Prepared Foods May 24, 2005 enewsletter

Kudzu, the fast-spreading weed also known as the "vine that ate the South," contains chemicals that reduce the urge of binge drinkers and alcoholics, as well as casual imbibers, to ask for that second, third or fourth drink, Harvard Medical Center researchers report in what is being called a groundbreaking study.

Their research suggests that kudzu compounds called isoflavones are keys to treating intoxication. Heavy drinkers who took pills made from chemicals in kudzu seemed to lose their urge to order a second or third drink or, at the very least, extended the time between ordering additional drinks.

"We want to develop a medication that would be effective and safe, and pills without side effects like other drugs on the market" for treating alcoholics and binge drinkers, said lead researcher Dr. Scott E. Lukas, a professor of psychiatry at Harvard Medical School and director of behavior psychopharmacology at McLean Hospital in Belmont, Mass.

Harvard and McLean own the patents on the discovery, and Lukas speculated it might be several years before alcohol-resistance pills are developed. That depends on whether the pills will need approval by the Food and Drug Administration (FDA) or can be sold as an herbal remedy, which would not require the government's approval.

The FDA has approved three drugs to treat alcoholism:

* naltrexone, which reduces the desire to drink.

* acamprosate, which appears to modify urges or thoughts about drinking.

* disulfiram, which makes people extremely sick if they consume alcohol.

All are man-made and have side effects ranging from nausea to diarrhea.

The ingredients extracted by Lukas -- from kudzu roots, leaves and stems -- appear to prolong or enhance the "acute effects of the first drink," he said in an interview. "Apparently, this effect is sufficient to delay or eliminate the desire to drink subsequent beers."

The study was done with 11 men and women -- all of whom consumed an average of 25 alcoholic drinks a week -- who spent six hours over a six-week period in a studio apartment, complete with satellite TV and a refrigerator filled with their favorite brews.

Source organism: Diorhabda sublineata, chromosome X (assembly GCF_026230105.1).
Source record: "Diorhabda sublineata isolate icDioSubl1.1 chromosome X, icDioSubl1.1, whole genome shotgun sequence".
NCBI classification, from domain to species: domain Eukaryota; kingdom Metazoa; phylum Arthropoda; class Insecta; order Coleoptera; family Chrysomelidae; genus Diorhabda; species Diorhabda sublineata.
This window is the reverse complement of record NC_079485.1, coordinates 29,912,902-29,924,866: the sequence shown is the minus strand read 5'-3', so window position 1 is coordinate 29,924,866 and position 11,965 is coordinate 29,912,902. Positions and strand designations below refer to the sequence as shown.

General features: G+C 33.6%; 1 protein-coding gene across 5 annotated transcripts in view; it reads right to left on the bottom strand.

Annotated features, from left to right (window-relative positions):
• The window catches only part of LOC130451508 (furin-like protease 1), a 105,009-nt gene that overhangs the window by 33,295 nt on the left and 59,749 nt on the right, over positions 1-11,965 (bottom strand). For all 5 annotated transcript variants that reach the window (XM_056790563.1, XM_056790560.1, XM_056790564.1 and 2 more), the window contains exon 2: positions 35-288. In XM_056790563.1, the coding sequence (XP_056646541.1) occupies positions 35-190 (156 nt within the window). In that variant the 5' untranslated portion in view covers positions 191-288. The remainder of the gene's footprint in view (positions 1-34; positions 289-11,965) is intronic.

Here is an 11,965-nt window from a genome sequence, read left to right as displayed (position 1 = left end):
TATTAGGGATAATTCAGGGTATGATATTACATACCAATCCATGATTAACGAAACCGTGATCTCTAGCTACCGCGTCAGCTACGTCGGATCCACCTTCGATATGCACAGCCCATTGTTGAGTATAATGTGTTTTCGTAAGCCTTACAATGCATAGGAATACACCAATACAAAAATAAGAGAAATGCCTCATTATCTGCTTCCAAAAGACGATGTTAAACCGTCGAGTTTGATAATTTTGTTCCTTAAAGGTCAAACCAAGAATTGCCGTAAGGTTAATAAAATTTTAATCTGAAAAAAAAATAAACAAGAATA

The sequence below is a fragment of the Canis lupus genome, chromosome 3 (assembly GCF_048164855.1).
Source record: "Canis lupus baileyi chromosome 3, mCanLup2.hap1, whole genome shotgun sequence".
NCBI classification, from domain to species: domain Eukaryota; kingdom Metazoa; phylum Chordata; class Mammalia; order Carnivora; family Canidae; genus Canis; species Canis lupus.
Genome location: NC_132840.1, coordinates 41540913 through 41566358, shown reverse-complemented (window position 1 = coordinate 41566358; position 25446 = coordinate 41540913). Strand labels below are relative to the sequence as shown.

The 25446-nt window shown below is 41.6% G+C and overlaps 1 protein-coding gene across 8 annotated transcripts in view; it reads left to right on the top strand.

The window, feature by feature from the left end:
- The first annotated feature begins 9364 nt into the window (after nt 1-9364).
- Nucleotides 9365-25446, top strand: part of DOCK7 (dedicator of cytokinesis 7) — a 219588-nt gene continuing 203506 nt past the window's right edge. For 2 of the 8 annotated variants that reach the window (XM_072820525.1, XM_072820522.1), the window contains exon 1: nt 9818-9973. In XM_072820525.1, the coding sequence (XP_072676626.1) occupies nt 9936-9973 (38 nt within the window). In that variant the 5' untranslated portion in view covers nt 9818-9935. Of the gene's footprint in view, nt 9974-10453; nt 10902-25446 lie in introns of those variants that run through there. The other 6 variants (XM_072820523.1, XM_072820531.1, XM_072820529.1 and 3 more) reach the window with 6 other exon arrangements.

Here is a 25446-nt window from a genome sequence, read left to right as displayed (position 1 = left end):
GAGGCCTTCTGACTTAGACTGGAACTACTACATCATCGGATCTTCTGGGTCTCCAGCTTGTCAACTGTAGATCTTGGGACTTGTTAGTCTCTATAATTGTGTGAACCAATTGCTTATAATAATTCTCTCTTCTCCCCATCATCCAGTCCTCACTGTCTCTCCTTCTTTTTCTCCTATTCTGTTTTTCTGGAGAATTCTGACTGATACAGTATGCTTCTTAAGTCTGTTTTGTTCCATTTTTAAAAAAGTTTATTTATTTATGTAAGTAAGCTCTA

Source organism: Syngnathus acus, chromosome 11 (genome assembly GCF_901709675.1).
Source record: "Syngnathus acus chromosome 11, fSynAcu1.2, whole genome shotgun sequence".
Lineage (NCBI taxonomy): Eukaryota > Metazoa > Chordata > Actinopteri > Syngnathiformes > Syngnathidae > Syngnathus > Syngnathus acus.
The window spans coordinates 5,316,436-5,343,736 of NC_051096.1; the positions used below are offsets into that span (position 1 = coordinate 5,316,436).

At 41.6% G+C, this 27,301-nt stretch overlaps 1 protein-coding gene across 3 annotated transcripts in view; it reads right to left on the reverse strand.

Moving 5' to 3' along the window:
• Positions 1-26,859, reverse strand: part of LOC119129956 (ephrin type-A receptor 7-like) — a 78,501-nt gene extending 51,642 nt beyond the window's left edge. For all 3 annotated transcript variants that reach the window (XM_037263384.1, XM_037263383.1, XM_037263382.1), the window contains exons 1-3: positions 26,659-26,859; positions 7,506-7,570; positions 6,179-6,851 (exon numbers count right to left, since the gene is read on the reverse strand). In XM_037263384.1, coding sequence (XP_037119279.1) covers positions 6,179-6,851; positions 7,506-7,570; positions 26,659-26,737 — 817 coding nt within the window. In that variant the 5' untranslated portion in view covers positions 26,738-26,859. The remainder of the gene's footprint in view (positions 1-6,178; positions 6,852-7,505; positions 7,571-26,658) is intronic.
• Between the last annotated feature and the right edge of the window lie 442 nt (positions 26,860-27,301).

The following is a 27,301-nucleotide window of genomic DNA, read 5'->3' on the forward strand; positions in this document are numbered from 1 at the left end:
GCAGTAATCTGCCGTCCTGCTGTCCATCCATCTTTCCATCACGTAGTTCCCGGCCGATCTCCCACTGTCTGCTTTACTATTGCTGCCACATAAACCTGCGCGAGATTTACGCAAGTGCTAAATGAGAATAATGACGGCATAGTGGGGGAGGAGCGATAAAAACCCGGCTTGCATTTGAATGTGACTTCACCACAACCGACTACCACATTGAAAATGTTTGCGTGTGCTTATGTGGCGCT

They were told to drink as much as they pleased for 90 minutes and then go home. Sometimes they were given kudzu pills and other times placebos.

"Eight drank fewer beers while receiving kudzu versus placebo treatment; two drank the same number of beers, and one drank one more beer," Lukas said.

Dr. David Overstreet, a researcher in the Center for Alcohol Studies at the University of North Carolina at Chapel Hill, called the study "groundbreaking" but said it needs to be replicated.

Scientists have shown that kudzu extracts reduce alcohol craving in rats but never before in humans, said Dr. Raye Litten of the National Institute on Alcohol Abuse and Alcoholism.

People in China have been using kudzu to treat a variety of problems, from rashes and obesity to alcoholism and hangovers, for at least 1,600 years. Liver tonics and pills made from kudzu and kudzu roots are available in health food stores everywhere.

The runaway vine, brought to this country from China in 1876, was originally popular as a shade plant but was demoted to weed status in 1972 by the U.S. Department of Agriculture.

Lukas said he is not recommending that people chew on kudzu leaves or roots before going to parties. A lot of the kudzu-based herbal remedies contain minced pieces of the plant, but very little of the ingredients that seem to fight drinking urges.

He said the patent owners "are looking for people who might want to license it and develop it. This is not going to eliminate drinking, but I would argue that if I could get someone who drinks 26 down to eight, I could detox them. And that's the strategy."